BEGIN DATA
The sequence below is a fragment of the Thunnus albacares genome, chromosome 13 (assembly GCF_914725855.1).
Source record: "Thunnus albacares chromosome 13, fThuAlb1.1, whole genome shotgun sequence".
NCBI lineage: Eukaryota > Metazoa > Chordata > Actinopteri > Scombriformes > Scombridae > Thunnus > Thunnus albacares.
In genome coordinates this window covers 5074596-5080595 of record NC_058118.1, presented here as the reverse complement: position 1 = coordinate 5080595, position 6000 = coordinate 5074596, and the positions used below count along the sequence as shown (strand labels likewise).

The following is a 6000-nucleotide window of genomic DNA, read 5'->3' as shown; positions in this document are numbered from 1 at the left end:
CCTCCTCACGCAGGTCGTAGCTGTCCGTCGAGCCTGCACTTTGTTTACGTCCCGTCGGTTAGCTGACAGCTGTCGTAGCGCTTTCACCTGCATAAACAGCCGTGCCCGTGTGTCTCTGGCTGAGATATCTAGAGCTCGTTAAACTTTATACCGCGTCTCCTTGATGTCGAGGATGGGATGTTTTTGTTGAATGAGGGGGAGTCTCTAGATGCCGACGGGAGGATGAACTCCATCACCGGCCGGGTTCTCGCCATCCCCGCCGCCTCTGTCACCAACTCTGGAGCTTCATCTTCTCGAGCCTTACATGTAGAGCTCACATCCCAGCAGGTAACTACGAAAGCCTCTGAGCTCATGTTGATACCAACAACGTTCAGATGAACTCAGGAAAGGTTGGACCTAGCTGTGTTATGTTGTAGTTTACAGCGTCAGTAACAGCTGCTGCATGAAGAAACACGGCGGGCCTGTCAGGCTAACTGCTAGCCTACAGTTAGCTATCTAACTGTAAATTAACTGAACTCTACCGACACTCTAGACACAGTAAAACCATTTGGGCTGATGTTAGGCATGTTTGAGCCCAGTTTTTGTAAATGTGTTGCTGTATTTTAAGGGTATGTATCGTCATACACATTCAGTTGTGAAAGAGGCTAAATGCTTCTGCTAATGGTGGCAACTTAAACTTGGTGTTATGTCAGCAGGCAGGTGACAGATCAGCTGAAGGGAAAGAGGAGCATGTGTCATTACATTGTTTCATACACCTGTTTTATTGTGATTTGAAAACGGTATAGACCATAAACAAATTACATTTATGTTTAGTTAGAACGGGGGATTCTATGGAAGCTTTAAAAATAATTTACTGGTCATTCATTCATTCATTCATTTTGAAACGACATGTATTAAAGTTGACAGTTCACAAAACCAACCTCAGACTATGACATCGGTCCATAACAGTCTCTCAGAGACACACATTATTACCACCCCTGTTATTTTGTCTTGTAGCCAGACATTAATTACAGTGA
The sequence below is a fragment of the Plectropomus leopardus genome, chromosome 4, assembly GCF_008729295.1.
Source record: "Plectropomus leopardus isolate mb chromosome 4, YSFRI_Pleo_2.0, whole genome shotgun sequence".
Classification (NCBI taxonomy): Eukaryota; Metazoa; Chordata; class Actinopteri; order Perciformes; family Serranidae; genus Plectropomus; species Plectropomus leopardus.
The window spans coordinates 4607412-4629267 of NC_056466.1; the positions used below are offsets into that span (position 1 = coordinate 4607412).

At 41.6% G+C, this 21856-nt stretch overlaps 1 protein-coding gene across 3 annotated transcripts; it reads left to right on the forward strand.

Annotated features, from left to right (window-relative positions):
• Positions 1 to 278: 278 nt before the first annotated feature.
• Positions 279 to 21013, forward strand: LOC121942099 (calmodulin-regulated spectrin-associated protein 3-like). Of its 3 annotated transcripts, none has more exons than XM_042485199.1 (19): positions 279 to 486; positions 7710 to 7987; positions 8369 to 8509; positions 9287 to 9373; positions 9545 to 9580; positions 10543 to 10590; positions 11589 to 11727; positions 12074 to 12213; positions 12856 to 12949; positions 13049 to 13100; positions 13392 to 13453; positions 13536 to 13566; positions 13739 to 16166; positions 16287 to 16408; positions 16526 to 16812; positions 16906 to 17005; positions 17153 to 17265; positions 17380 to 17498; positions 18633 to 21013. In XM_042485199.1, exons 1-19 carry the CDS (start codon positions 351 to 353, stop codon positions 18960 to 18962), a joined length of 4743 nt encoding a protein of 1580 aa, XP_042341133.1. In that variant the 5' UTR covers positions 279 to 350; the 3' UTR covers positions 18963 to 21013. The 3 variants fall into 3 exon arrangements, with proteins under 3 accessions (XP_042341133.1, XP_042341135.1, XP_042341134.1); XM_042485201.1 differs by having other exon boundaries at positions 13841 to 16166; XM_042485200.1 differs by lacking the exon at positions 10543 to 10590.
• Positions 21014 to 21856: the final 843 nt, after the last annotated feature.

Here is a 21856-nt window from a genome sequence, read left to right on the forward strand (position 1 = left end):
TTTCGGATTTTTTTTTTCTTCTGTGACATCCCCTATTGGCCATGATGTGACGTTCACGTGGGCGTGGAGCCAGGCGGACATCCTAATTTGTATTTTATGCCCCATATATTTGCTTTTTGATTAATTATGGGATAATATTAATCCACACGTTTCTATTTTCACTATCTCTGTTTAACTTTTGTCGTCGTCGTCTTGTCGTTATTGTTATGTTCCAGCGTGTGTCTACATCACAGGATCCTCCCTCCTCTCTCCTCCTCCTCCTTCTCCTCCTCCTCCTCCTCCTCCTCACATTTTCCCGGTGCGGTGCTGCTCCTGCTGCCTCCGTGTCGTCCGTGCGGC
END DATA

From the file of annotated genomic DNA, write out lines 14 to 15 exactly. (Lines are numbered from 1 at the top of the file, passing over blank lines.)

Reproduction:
• Positions 279 to 21013, forward strand: LOC121942099 (calmodulin-regulated spectrin-associated protein 3-like). Of its 3 annotated transcripts, none has more exons than XM_042485199.1 (19): positions 279 to 486; positions 7710 to 7987; positions 8369 to 8509; positions 9287 to 9373; positions 9545 to 9580; positions 10543 to 10590; positions 11589 to 11727; positions 12074 to 12213; positions 12856 to 12949; positions 13049 to 13100; positions 13392 to 13453; positions 13536 to 13566; positions 13739 to 16166; positions 16287 to 16408; positions 16526 to 16812; positions 16906 to 17005; positions 17153 to 17265; positions 17380 to 17498; positions 18633 to 21013. In XM_042485199.1, exons 1-19 carry the CDS (start codon positions 351 to 353, stop codon positions 18960 to 18962), a joined length of 4743 nt encoding a protein of 1580 aa, XP_042341133.1. In that variant the 5' UTR covers positions 279 to 350; the 3' UTR covers positions 18963 to 21013. The 3 variants fall into 3 exon arrangements, with proteins under 3 accessions (XP_042341133.1, XP_042341135.1, XP_042341134.1); XM_042485201.1 differs by having other exon boundaries at positions 13841 to 16166; XM_042485200.1 differs by lacking the exon at positions 10543 to 10590.
• Positions 21014 to 21856: the final 843 nt, after the last annotated feature.